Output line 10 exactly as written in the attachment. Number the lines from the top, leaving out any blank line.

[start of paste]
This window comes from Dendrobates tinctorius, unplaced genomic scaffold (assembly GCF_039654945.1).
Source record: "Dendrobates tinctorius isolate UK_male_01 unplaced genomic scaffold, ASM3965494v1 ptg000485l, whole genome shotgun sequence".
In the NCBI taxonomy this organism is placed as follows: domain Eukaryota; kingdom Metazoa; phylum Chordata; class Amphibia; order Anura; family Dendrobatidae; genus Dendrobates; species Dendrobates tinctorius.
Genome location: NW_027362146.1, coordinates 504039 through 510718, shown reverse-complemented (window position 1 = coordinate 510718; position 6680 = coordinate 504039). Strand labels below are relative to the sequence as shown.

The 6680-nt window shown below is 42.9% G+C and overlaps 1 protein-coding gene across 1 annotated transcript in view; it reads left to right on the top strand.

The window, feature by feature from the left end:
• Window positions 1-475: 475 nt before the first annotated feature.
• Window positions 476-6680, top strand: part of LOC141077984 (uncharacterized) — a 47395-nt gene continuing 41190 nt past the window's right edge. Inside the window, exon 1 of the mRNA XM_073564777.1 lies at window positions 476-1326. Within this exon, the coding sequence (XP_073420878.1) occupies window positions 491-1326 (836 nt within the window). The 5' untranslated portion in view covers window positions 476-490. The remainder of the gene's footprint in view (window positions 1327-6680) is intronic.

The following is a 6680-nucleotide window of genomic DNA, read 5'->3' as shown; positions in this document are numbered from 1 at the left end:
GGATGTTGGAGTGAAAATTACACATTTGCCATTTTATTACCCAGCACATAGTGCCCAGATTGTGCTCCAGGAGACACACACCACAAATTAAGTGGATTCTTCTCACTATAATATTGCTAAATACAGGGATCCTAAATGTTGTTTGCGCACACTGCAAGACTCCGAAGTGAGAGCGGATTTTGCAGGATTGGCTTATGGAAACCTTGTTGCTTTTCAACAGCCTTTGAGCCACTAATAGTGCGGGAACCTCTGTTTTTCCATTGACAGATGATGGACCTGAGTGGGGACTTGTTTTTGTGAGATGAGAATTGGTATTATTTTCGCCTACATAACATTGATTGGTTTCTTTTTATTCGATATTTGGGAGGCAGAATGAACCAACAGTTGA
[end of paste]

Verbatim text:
GGATGTTGGAGTGAAAATTACACATTTGCCATTTTATTACCCAGCACATAGTGCCCAGATTGTGCTCCAGGAGACACACACCACAAATTAAGTGGATTCTTCTCACTATAATATTGCTAAATACAGGGATCCTAAATGTTGTTTGCGCACACTGCAAGACTCCGAAGTGAGAGCGGATTTTGCAGGATTGGCTTATGGAAACCTTGTTGCTTTTCAACAGCCTTTGAGCCACTAATAGTGCGGGAACCTCTGTTTTTCCATTGACAGATGATGGACCTGAGTGGGGACTTGTTTTTGTGAGATGAGAATTGGTATTATTTTCGCCTACATAACATTGATTGGTTTCTTTTTATTCGATATTTGGGAGGCAGAATGAACCAACAGTTGA